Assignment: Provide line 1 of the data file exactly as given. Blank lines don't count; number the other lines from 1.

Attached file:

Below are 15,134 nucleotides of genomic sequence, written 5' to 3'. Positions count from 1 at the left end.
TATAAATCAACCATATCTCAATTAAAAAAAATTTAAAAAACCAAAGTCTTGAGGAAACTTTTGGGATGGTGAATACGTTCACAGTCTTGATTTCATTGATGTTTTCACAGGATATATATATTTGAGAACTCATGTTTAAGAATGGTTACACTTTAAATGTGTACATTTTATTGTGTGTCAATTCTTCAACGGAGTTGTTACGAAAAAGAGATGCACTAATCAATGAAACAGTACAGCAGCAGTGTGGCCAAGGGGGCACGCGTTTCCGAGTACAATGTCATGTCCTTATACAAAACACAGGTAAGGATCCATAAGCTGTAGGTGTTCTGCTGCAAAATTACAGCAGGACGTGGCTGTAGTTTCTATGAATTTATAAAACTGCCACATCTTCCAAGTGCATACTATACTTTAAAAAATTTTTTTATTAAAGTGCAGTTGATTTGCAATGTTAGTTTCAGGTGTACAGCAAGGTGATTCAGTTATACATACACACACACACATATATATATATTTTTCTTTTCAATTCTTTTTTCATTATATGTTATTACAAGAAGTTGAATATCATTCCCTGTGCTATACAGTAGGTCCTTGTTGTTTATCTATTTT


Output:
Below are 15,134 nucleotides of genomic sequence, written 5' to 3'. Positions count from 1 at the left end.